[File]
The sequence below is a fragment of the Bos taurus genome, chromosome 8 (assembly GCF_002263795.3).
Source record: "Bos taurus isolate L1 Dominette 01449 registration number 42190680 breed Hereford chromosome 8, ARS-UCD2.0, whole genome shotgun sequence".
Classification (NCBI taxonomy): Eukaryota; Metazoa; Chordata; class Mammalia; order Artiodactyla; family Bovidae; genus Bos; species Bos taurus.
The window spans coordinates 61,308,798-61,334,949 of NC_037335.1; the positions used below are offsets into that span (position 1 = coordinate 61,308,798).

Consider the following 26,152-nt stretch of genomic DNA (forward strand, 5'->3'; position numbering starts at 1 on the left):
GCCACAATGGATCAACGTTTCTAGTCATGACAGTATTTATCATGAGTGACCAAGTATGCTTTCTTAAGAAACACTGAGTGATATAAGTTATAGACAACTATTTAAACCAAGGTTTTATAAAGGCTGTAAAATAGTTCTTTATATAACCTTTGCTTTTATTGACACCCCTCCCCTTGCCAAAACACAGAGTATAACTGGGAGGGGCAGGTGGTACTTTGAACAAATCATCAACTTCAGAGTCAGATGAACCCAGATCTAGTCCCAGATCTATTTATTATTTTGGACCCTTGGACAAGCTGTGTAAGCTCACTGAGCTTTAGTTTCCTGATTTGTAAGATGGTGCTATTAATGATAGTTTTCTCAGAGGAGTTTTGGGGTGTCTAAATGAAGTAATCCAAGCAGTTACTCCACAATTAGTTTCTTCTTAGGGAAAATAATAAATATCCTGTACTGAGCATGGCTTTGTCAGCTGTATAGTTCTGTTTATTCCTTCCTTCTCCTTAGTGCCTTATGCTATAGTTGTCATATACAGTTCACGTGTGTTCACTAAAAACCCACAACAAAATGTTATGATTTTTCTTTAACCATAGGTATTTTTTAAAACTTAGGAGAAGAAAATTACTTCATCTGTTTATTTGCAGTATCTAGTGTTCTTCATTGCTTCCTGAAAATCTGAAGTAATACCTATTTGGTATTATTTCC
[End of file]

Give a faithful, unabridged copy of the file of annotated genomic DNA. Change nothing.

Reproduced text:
The sequence below is a fragment of the Bos taurus genome, chromosome 8 (assembly GCF_002263795.3).
Source record: "Bos taurus isolate L1 Dominette 01449 registration number 42190680 breed Hereford chromosome 8, ARS-UCD2.0, whole genome shotgun sequence".
Classification (NCBI taxonomy): Eukaryota; Metazoa; Chordata; class Mammalia; order Artiodactyla; family Bovidae; genus Bos; species Bos taurus.
The window spans coordinates 61,308,798-61,334,949 of NC_037335.1; the positions used below are offsets into that span (position 1 = coordinate 61,308,798).

Consider the following 26,152-nt stretch of genomic DNA (forward strand, 5'->3'; position numbering starts at 1 on the left):
GCCACAATGGATCAACGTTTCTAGTCATGACAGTATTTATCATGAGTGACCAAGTATGCTTTCTTAAGAAACACTGAGTGATATAAGTTATAGACAACTATTTAAACCAAGGTTTTATAAAGGCTGTAAAATAGTTCTTTATATAACCTTTGCTTTTATTGACACCCCTCCCCTTGCCAAAACACAGAGTATAACTGGGAGGGGCAGGTGGTACTTTGAACAAATCATCAACTTCAGAGTCAGATGAACCCAGATCTAGTCCCAGATCTATTTATTATTTTGGACCCTTGGACAAGCTGTGTAAGCTCACTGAGCTTTAGTTTCCTGATTTGTAAGATGGTGCTATTAATGATAGTTTTCTCAGAGGAGTTTTGGGGTGTCTAAATGAAGTAATCCAAGCAGTTACTCCACAATTAGTTTCTTCTTAGGGAAAATAATAAATATCCTGTACTGAGCATGGCTTTGTCAGCTGTATAGTTCTGTTTATTCCTTCCTTCTCCTTAGTGCCTTATGCTATAGTTGTCATATACAGTTCACGTGTGTTCACTAAAAACCCACAACAAAATGTTATGATTTTTCTTTAACCATAGGTATTTTTTAAAACTTAGGAGAAGAAAATTACTTCATCTGTTTATTTGCAGTATCTAGTGTTCTTCATTGCTTCCTGAAAATCTGAAGTAATACCTATTTGGTATTATTTCC